Due to time commitments, and the changing way we absorb and research information, this will be the last edition of WLA Magazine. The website blog will continue to publish work and the WLA Awards will still seek to honour the work of landscape architects every year across the world.

I would like to thank my family and friends for supporting me (and understanding the numerous excuses for working weekends on WLA). I would also like to thank all the sponsors, readers and the designers and firms who have contributed work over the years as they are what truly made this fun and exciting to curate and publish.

I have published the final edition of WLA Magazine but look forward to continuing to publish the WLA blog and run the WLA Awards. It is not the end but allowing time to work on the blog and promote landscape architecture.

Launching the WLA Awards

I recently just launched the WLA Awards, in its second year. The first year was a learning curve and I hope that the coming awards will be as successful as the 2017 Awards. I am lucky that I have again have jurors who willing to volunteer to spend hours pouring over pdf files to score, comment.

I had a conversation with a few people at ASLA in Los Angeles recently and it was interesting that many said that their needed to be more awards to acknowledge the work of landscape architects. It reinforced my resolve to continue the WLA Awards as long as I can and promote the profession of landscape architecture to a broader audience.

I created the awards to allow for landscape architects across the world be honoured by their peers. I always hope to get jurors from different nations, backgrounds and experience. It allows for different views to be expressed and also for not one country or type of landscape project to win.

I also changed the award categories this year to include two scales for Built Award category – Small and Large. This change allows for the smaller projects to get recognition, I have had interesting conversations that big projects always seem to win the awards, so this year I set out to try and balance that problem.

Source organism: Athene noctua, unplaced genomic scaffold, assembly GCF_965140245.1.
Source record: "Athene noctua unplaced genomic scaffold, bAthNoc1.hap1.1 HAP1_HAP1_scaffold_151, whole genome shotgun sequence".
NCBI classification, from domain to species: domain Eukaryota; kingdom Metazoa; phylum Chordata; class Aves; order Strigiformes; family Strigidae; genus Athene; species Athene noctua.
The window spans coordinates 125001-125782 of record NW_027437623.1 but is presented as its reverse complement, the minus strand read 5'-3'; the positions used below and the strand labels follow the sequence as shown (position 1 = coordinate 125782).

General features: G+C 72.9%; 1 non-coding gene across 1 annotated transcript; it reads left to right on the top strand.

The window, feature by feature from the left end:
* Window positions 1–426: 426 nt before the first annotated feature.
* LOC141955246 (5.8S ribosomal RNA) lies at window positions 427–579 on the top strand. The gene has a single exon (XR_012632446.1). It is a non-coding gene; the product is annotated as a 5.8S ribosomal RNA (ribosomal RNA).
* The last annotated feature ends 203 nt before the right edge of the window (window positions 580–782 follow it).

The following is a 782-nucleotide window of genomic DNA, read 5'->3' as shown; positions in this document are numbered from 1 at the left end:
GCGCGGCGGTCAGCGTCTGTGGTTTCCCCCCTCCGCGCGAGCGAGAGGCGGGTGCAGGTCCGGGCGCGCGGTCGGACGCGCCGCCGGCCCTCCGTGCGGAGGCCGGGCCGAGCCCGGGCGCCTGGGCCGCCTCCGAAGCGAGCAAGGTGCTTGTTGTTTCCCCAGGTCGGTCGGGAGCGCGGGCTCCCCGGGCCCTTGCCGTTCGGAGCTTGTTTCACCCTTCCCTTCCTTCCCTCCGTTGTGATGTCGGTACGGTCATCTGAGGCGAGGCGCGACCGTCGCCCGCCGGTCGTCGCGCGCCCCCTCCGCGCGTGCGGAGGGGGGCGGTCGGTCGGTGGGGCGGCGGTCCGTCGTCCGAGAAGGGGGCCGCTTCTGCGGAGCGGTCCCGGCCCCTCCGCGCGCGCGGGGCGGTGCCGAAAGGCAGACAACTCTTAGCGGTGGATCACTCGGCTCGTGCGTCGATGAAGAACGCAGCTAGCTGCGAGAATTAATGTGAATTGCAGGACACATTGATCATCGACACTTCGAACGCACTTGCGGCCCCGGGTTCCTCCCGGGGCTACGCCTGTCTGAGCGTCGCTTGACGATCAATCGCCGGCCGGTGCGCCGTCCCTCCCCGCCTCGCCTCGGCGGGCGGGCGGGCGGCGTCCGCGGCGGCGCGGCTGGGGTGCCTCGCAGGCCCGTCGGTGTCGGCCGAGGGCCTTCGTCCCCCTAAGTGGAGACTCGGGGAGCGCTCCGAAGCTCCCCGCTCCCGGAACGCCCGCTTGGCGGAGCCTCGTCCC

Also I removed the Research & Communication category as it  received about quarter the entries of other categories and seem to be not acknowledged by academia(this is a common problem which I may write about at another time) and organisations as most entries were from design firms or individuals.

The next few months will be slightly stressful, seeing if firms will enter and organising the submissions for jurors, the chasing up and then the final announcement and ordering the awards. I feel for those who are in ASLA, AILA, Landscape Institute, who organise numerous categories and entries and then the final ceremony. I have thought of having a ceremony but it is hard to find a venue that would encourage winners to attend as they are spread across the world, let alone the cost of hold a ceremony.

I am looking forward to judging the Editor’s Award. It is always fun to look at the submissions and shortlist my own and then select one at the end. It could be seen as arrogant but after 10 years of curating this blog, I thought that I could have one indulgence. Hope you enter. Find out more at WLA Awards.

New media requires respect like old media

I am finding it more interesting that design firms who wish to have articles published on my blog – World Landscape Architecture think because it is new media and it is digital blog that they can ask and sometimes demand a change to the post title or the way the images are laid out. Often, I think they forget that although this is new media that old media rules still apply. That is, the editor or blogger decides on what to publish with what title and how it is laid out and how they promote it on social media. Don’t get me wrong I like working with firms and have been publishing their work for the last 10 years, however, I think sometimes designers and their ego think that they can control the way it is published, although they wouldn’t have the gall to make the same demands of established print magazine 5 or 10 years ago.